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I started off with 4-inch koi and now they’re 8 inches. How big will they get before they stop growing? | Decorative Ponds & Water Gardens Q & A

Q: I started off with 4-inch koi and now they’re 8 inches. How big will they get before they stop growing?

Q: I started off with 4-inch koi and now they’re 8 inches. How big will they get before they stop growing?

Lauren – Lincoln, NE

A: In an ideal environment—a supersize space with pristine water conditions at a stable 75 degrees Fahrenheit—an adult koi can reach a whopping 3 feet long. A yard! Nearly a full meter! Yep, that’s a really big fish.

Don’t worry: Chances are slim that your finned pal will grow to that immense length, but you can help it reach its full potential. Koi will keep growing and growing throughout their lives, sometimes faster than others. How fast and large they grow depend on several factors, including:

  • Water quality. Clean water pumped full of oxygen will promote a fish’s health and growth, while poor water quality can stunt its growth. Koi will tolerate a dirty, cloudy environment, but their development and vitality will suffer. Make sure you have an aeration kit in place and are using beneficial bacteria from the DefensePAC® to keep the water crystal clear.
  • Water temperature. A steady 75° F will keep koi in a more active growth state where they’re building muscle and body mass like crazy. Cooler or fluctuating water temperatures trigger a slower growth rate as they slow down their metabolism and activity level. If you live anywhere other than in the tropics, expect to see slower growth in the winter months.
  • Nutrition. Food—and how much of it they eat—matters. Fish food that’s packed with protein and vitamins is formulated to help koi grow and develop. Some also contain ingredients that boost your fish’s vibrant colors.
  • Genetics. Genes play a huge role in how large a koi could grow in the right conditions. Colossal parents often produce colossal offspring, and if those fry live in a spacious pond with clean, aerated water and good food, who knows how big they’ll get!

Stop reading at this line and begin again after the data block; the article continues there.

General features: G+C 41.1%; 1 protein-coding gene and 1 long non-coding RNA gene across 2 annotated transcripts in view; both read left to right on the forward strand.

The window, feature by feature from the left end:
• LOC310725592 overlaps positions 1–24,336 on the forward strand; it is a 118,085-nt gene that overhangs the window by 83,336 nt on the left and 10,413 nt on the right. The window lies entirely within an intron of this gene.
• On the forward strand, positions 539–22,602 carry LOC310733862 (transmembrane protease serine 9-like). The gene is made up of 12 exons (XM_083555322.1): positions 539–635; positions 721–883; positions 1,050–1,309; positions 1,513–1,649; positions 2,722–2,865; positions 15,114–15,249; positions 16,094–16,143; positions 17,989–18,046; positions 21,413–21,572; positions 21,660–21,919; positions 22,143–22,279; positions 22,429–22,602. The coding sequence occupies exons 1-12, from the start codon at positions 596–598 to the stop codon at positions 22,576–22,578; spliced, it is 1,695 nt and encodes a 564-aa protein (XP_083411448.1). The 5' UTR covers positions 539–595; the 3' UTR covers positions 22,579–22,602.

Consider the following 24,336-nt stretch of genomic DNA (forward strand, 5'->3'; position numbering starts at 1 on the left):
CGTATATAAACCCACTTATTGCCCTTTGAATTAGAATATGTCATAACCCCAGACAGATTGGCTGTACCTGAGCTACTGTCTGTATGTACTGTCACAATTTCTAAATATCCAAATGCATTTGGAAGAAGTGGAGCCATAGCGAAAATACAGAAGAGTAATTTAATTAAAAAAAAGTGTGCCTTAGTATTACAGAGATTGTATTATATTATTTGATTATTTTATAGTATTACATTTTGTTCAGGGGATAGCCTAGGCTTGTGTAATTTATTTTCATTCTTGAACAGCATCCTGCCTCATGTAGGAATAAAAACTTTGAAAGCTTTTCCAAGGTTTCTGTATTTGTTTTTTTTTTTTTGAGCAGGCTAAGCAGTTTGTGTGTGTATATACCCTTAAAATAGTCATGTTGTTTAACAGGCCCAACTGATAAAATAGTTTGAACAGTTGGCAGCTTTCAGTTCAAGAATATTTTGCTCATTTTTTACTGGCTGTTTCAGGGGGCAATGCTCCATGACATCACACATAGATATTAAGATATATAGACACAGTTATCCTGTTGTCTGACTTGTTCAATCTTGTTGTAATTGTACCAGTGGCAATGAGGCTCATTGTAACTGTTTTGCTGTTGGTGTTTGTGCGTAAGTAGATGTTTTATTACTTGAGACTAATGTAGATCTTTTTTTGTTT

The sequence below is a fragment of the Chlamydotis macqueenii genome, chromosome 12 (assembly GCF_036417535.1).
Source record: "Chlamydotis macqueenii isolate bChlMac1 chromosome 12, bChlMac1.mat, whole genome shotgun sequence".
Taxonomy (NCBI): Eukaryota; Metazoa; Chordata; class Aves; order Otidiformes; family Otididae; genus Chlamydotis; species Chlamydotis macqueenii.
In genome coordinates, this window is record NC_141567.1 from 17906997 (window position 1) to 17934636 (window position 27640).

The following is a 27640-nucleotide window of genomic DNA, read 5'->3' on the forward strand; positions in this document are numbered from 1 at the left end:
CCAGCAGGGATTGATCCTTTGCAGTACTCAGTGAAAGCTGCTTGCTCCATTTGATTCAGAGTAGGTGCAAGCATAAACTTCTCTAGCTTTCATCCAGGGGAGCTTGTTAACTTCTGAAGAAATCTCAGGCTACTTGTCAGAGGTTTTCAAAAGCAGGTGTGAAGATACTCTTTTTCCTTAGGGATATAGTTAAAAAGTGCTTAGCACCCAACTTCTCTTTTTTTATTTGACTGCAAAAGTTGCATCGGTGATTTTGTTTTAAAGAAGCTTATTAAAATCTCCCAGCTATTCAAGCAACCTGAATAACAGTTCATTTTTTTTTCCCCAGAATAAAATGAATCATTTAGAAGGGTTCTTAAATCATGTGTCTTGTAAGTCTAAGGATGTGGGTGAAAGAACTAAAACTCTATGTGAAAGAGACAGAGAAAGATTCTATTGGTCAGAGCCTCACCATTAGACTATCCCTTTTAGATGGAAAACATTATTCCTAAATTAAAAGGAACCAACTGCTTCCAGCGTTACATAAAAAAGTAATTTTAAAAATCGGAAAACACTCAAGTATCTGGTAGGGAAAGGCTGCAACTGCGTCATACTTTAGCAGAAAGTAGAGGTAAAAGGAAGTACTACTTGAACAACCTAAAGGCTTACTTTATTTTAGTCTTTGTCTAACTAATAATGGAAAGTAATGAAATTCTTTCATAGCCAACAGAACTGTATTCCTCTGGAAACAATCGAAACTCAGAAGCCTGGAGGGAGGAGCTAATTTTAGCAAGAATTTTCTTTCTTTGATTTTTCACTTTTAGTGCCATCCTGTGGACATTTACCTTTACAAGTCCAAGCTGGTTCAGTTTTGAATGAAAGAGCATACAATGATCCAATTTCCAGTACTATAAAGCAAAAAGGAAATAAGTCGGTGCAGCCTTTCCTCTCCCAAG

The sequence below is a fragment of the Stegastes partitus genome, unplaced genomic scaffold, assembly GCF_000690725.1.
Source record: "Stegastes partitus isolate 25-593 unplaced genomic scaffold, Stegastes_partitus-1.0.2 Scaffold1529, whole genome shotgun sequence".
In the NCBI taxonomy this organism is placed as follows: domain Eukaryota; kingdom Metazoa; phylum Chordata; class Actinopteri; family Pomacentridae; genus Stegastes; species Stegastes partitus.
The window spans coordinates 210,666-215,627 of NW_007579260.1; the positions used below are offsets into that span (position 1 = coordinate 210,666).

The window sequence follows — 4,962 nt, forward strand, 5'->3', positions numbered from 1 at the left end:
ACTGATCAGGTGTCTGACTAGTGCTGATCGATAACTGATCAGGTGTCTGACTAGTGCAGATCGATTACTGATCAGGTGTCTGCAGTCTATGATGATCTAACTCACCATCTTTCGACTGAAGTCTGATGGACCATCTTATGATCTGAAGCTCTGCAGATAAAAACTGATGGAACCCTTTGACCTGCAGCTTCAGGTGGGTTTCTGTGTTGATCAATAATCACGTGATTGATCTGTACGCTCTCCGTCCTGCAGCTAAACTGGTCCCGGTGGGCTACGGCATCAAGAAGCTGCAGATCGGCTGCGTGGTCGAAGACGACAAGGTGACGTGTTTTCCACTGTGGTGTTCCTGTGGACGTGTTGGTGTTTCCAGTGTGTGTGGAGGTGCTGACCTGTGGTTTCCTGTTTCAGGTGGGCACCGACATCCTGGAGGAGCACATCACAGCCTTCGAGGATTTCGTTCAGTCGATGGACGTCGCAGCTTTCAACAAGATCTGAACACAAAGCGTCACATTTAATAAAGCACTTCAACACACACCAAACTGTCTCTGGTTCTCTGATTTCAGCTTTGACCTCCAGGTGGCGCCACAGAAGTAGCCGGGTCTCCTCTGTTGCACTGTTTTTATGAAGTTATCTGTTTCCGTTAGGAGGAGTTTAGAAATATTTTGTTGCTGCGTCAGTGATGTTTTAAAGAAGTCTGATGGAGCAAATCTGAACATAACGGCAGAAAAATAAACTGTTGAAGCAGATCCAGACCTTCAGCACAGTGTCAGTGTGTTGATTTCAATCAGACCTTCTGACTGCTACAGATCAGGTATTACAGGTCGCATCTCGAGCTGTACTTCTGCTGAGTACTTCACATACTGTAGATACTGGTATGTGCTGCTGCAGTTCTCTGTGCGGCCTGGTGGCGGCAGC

• Age. Like most living things, koi develop faster when they’re young and slower as they age. Your 4-inch koi quickly doubled in size because they’re still adolescents; as they get older, their growth rate will slow down.

If you have big plans for your koi, give them an ideal ecosystem and good grub. Your colorful friends may not reach that 3- or 4-foot mark—but you never know!

Pond Talk: What’s the largest koi you’ve ever had—or seen in person?

Energy Efficient Design For 24-7 Use - The Pond Guy® Water Garden Aeration Kit


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6 Responses

  1. i have had several Koi reach almost 30 inches, and I have found that they got their best color when the water was not perfectly clear.

    • Hi James – Thanks for sharing. Do you have any thoughts on why the color is better with less clear water?

  2. Choosing Koi, truly is a commitment. When we started our pond, I chose ‘goldfish’ varieties that would not grow longer than 8″ (primarily because I knew we would have to house them indoors at least the first winter). This is their 3rd summer in the pond; after surviving their first winter. We began with 8 fish about 1 – 1.5″ in length; 5 (all fantails) survived the first summer and are still growing strong; they are about 5″ long.but, unlike Koi, I can’t train them to come to food, they flee to the bottom(about 5″ deep) when someone approaches the pond, They were “friendly” and playful, greeting me when I came home (likely just looking for food!) indoors, when I came home from work but lost that immediately outdoors. I may just enlarge the pond and add Koi, when I am ready to make a 20+ year commitment because I love the “personality”!

    • Hi Catherine – We are so glad you are having success and enjoying your fish! Don’t give up on the goldfish, they may not be as personable as koi but I’m sure they still appreciate the wonderful home you’ve created for them.

  3. How long can a Koi live?

    • Hi Ron – There are several factors that will determine how long a koi can live but in the right conditions it wouldn’t be uncommon for them to last 20-30 years.

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